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PostPosted: Fri Nov 23, 2012 6:13 am 
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If we are talking aero, wouldn't the Smart 6.7 rims be a better choice?

Also, the Madfiber don't have a weight limit because they are a special construction, different from conventional spoked wheels, so the spoke counts can be lower.

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PostPosted: Fri Nov 23, 2012 6:32 am 
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Aero?? Seriously guys, can you imagine the drag from this guys shoulders? I have a big upper body and it sucks. Looking for efficiency, make sure your clothing is tight. I am guessing it already is at 230 lbs with no body fat. Probably a few euro clothing brands that don't even have a size to fit the OP.

liketoride, go ahead and build a light bike, a fun project and it is always cool to lift up a 12 lb machine. As for the riding part, be patient. Even with hard training it could take 2 to 3 years to build your engine to its potential. Also, if you lay off the gym you will lose muscle as you age.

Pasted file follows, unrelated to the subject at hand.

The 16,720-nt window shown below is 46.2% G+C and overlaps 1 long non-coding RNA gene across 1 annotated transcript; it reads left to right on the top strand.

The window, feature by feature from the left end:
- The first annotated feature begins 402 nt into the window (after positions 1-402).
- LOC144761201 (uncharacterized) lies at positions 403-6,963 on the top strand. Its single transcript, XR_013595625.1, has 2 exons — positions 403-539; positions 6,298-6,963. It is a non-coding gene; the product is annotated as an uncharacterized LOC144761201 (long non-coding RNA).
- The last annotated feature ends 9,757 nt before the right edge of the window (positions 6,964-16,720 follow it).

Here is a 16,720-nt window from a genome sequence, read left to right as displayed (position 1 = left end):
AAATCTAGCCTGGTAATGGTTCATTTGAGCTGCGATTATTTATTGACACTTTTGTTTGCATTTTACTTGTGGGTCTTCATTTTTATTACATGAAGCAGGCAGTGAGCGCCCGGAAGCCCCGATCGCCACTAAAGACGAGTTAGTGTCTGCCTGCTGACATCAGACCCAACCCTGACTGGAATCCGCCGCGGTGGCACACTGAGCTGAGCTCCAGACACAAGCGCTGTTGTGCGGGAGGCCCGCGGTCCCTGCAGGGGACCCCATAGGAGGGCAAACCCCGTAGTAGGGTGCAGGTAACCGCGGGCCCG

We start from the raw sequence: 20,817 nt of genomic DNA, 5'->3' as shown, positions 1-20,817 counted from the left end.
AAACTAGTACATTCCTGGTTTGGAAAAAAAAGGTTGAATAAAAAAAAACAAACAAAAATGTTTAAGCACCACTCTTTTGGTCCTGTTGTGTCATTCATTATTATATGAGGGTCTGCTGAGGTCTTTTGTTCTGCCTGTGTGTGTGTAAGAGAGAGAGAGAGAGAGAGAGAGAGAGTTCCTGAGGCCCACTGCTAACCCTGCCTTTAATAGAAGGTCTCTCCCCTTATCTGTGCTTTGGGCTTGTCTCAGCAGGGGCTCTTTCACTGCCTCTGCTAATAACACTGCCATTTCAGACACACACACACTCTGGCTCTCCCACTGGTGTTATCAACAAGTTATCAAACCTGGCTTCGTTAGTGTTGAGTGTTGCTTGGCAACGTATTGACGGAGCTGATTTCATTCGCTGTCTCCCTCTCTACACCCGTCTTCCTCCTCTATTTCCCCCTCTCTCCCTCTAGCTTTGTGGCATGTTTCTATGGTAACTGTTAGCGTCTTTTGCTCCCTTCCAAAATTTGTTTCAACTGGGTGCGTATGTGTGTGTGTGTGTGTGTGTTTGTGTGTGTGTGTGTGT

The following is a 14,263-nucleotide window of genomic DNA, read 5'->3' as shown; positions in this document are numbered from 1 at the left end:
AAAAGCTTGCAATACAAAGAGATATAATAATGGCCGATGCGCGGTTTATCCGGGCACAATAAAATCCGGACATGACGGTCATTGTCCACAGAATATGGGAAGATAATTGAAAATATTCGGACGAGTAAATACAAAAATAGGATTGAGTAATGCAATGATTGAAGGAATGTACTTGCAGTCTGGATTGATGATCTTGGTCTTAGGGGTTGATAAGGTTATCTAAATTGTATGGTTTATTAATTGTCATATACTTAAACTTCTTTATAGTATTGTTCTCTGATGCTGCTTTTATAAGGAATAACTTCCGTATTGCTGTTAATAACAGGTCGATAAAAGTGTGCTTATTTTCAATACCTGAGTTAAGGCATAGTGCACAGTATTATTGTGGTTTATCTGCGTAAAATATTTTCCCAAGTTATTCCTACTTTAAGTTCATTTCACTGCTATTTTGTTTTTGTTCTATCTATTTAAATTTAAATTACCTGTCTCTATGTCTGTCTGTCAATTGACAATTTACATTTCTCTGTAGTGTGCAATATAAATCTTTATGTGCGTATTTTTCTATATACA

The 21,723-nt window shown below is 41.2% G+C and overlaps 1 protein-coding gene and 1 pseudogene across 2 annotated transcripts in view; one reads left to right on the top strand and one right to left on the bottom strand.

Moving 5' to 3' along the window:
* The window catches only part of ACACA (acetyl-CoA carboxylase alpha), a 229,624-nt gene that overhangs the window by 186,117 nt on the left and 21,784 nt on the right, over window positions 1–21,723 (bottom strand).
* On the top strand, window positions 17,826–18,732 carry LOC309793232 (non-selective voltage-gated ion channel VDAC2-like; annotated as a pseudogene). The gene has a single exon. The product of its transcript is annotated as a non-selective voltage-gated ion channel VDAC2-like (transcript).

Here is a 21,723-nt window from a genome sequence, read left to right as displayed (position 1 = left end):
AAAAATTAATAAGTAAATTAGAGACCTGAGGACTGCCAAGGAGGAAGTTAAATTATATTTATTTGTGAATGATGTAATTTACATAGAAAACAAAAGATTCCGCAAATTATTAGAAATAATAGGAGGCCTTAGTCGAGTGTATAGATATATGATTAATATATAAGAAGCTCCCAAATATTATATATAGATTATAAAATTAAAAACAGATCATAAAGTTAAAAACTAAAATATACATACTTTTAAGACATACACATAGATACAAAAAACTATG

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PostPosted: Fri Nov 23, 2012 7:28 am 
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Mr.Gib wrote:
you will lose muscle as you age.

I don't get why you want to loose some muscle, sure it makes you heavier, sure it makes you unable to use WW parts, But I would love to be that strong. If I were in your shoes, I would build some 88mm rims (or maybe even deeper) and just smirk at the lighter cyclists who get blown about on their 30mm rims.